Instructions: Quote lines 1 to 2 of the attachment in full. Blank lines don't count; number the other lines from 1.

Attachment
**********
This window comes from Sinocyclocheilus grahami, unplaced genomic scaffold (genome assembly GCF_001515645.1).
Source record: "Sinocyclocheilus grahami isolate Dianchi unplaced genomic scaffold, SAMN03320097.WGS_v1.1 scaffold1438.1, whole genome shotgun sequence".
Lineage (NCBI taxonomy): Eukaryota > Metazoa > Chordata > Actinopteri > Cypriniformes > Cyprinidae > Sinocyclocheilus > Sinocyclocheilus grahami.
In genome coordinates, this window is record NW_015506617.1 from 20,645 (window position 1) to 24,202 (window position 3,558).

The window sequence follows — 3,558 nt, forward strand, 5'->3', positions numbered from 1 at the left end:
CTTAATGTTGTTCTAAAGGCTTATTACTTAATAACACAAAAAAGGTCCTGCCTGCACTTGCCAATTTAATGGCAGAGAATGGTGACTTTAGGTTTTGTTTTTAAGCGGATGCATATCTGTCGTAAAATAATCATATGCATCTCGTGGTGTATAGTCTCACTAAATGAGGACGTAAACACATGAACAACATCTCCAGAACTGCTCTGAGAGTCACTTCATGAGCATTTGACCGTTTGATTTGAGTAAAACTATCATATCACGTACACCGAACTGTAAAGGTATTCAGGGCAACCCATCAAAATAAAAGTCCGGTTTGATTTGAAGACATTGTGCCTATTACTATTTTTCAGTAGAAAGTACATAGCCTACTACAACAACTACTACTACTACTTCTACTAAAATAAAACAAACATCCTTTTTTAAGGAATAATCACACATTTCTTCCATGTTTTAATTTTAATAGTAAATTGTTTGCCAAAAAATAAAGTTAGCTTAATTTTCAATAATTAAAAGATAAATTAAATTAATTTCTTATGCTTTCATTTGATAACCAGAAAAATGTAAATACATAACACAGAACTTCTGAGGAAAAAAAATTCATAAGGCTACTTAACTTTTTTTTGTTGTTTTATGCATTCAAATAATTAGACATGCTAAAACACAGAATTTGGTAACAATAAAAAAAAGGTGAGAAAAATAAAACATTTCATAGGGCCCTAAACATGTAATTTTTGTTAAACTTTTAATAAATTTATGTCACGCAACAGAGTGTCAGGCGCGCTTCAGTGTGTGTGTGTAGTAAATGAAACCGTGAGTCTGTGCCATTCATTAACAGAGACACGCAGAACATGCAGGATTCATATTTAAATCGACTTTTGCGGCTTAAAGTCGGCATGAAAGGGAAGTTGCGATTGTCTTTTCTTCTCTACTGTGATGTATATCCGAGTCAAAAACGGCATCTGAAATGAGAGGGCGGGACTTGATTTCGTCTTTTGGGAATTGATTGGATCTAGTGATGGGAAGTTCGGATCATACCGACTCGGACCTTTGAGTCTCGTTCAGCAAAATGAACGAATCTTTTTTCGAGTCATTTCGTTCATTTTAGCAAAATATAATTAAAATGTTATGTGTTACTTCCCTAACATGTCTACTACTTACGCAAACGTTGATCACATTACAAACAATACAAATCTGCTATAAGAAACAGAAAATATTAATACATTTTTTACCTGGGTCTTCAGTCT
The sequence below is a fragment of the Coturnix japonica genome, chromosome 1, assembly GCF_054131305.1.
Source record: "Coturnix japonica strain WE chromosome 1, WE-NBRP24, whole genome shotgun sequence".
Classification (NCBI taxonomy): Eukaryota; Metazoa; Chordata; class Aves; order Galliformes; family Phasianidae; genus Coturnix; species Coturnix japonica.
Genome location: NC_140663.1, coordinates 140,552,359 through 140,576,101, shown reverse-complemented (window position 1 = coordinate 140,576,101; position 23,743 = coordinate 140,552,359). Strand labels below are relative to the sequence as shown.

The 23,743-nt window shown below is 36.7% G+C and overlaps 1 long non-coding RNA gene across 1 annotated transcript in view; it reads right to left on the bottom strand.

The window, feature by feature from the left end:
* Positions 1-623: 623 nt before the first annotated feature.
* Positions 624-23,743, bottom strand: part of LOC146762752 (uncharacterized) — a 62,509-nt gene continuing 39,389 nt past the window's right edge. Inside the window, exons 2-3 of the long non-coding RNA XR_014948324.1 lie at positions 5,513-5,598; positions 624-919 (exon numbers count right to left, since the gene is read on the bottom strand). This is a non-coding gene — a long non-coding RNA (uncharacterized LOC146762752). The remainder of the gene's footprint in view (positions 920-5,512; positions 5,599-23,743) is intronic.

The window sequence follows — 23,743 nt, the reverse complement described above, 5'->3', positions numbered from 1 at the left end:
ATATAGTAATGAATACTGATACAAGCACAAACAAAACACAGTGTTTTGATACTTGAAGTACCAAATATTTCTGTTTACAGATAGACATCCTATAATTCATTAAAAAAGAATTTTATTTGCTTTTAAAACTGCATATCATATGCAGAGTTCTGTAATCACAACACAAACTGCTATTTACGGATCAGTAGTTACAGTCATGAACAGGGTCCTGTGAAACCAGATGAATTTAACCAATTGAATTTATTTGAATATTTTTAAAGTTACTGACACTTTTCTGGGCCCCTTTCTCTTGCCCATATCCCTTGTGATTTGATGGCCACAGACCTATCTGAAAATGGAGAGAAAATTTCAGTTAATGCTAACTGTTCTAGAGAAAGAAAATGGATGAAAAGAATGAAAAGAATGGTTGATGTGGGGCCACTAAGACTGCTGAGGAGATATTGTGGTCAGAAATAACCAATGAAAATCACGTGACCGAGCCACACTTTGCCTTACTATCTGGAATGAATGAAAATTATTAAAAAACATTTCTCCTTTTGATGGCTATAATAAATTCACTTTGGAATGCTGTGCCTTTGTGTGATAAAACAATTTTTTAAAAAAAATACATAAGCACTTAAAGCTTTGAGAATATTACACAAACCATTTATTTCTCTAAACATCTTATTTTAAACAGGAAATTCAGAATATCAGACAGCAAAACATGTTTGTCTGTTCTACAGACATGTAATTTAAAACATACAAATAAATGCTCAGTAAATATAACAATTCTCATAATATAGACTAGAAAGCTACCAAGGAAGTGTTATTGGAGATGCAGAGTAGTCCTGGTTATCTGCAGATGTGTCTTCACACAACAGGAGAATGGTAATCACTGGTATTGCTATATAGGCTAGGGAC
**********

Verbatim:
This window comes from Sinocyclocheilus grahami, unplaced genomic scaffold (genome assembly GCF_001515645.1).
Source record: "Sinocyclocheilus grahami isolate Dianchi unplaced genomic scaffold, SAMN03320097.WGS_v1.1 scaffold1438.1, whole genome shotgun sequence".